Gone In A Flash - Five Tips For Making the Most of Your Photo Shoot

It needs more ‘jushing,’ were her first words to us when our photographer looked at our gift box. We stared down at our beautiful box and realized she was right. Get plumping! The idea of a photo shoot seems so simple, but in reality, it requires planning.   

Time is money, and planning your photo shoot can save time, money, and create tools for your marketing channels. A lack of planning can mean missed opportunities, maybe missed purchases, because you don’t have the pictures you need when a potential buyer comes calling online. The opportunity cost in waiting until next time – especially if a major buying season (holiday, weddings etc) is involved - can be painful.  

Here are 5 Tips to Help You Get Focused on a Great Photo Session: 

Are professional pictures really necessary? Absolutely, yes. Give yourself every competitive advantage. With the average web site visitor staying less time than it takes for a sip of coffee, your images need to be ready to draw visitors inside. Give them every reason to stay and purchase. Or at least engage. Free yourself from worrying about the lighting and angles, let the pro do it. And a good photographer (@whitneywasson) will offer the added bonus of product positioning ideas based on their years of experience.  

Make a list of each picture you need. Think ahead about how many photos you’ll need to be posting weekly/daily and across all the platforms (newsletter, website, social channels). It may seem simple to come up with the list now, but things get busy quick when the photographer arrives and you’re trying to make the most of your time together.  If you don’t have your list ready, it’s easy to start jumping around and miss key shots. Write down a brief description of each photo, list the different colors of items, and arrangements of those items, as separate photos. You may sell one combination of products, but having pictures of two or three combinations will give you different ways of showing off some of your favorite pieces. Large groupings, small ones for variety, mood, flavor. And you can spread that variety across multiple channels to promote the same end product in unique ways. Options and ideas, that’s the name of the game.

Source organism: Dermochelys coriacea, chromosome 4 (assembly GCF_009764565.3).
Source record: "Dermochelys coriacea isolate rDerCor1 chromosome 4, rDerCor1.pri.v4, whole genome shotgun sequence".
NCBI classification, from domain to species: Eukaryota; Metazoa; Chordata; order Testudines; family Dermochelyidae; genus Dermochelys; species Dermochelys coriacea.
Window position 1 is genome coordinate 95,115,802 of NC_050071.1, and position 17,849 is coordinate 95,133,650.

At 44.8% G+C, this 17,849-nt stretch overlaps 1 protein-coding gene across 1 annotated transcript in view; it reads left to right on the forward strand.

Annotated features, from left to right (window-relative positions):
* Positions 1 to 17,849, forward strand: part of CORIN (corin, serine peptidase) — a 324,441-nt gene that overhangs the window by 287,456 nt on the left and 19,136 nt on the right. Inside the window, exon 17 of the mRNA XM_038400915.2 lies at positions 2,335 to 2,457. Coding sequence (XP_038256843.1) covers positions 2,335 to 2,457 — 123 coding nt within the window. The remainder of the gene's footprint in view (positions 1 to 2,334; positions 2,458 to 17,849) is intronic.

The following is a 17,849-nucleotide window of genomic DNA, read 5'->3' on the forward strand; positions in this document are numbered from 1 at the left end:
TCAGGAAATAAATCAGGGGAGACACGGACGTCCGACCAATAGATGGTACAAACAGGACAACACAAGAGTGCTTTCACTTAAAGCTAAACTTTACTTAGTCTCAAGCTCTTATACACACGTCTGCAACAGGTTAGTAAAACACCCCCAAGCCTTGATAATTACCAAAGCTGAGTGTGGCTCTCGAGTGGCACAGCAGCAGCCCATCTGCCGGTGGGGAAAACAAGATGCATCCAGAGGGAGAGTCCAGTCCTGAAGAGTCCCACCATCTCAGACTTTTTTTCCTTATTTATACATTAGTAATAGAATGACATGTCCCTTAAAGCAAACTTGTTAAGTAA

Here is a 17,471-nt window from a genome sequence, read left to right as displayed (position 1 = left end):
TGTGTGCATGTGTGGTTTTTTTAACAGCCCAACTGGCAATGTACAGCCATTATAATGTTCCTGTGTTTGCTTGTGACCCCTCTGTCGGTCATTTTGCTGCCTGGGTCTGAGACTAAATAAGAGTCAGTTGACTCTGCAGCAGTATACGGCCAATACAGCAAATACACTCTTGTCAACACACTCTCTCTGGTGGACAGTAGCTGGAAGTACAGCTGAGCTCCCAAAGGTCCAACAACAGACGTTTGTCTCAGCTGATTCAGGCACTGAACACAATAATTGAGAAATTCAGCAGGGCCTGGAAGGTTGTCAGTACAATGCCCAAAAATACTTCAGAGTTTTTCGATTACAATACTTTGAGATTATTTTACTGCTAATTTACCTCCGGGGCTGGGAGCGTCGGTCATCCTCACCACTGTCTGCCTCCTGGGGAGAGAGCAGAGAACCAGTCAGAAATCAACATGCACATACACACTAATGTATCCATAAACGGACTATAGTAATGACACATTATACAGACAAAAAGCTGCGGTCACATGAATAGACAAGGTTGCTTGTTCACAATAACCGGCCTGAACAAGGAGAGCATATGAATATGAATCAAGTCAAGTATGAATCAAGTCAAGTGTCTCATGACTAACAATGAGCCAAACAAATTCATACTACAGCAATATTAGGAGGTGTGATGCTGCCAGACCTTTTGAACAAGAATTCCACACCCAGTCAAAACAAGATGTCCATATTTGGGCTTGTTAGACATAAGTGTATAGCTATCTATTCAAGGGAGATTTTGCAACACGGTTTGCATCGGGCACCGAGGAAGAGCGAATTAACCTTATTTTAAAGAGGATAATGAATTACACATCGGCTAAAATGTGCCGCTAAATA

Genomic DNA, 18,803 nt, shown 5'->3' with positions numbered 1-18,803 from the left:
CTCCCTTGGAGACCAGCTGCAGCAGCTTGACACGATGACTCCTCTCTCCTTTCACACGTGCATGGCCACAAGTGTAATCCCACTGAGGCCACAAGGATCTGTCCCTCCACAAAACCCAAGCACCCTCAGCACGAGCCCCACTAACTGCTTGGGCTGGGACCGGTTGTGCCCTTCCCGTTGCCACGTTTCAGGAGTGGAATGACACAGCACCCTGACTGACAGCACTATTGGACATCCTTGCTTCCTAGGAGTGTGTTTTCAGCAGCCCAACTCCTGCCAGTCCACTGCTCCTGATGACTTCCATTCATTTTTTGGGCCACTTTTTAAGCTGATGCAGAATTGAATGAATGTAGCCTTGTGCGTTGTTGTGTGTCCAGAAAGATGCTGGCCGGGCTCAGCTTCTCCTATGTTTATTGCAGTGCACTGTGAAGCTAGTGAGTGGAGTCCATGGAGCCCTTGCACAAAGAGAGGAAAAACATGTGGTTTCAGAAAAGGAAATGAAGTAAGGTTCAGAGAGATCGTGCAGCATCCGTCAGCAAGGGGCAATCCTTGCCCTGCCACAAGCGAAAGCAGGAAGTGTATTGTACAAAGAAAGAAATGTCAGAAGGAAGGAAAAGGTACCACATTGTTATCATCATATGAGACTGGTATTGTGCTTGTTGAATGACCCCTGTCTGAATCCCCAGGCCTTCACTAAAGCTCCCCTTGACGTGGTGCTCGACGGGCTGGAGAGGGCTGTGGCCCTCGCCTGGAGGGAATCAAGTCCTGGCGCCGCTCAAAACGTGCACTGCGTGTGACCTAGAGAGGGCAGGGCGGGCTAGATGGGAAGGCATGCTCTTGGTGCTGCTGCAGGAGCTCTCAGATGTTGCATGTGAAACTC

Plan the order of pictures. When you start moving individual items in and out of pictures a session can get unorganized in a hurry. Think about whether individual items will be in multiple shots, in the same background? Different backgrounds? You don’t want to waste time getting the same pieces, then moving them out, then getting them back. Have a logical order, based on which pieces are being used the most in your photos, and in which groupings. Keep the same pieces handy, and switch the backgrounds, or add in a complementary piece for a different occasion. Same piece, different purpose.    


Seasonal vs non-seasonal? It’s not rocket science, but without planning, you can miss the obvious, like the fact that three different buying seasons may be occurring in the next five months. Consider what you’ll be selling in the months ahead. Take pictures in those different settings now, with a range of backgrounds and accessories, colors etc. (Yes, that means dragging out accessories/decorations packed away somewhere in the attic or shoved under a bed!) Otherwise, you’ll realize too late that you need the exact same items but in a holiday decor setting. Dang it! 

Remember Individual items. What about individual pictures of products to add variety?  Different settings for the Individual items you want to highlight allow more content options, and can link back to the full package pages. If you don’t take individual item pictures, then you’d better offer a lot of packages or styles that all reflect unique looks. If not, your photos will start to look the same online very quickly.

These are a few of our lessons learned, the hard way. While we haven’t quite mastered this process yet either, we can share these tips through the lens of our business, in the hopes that it helps yours.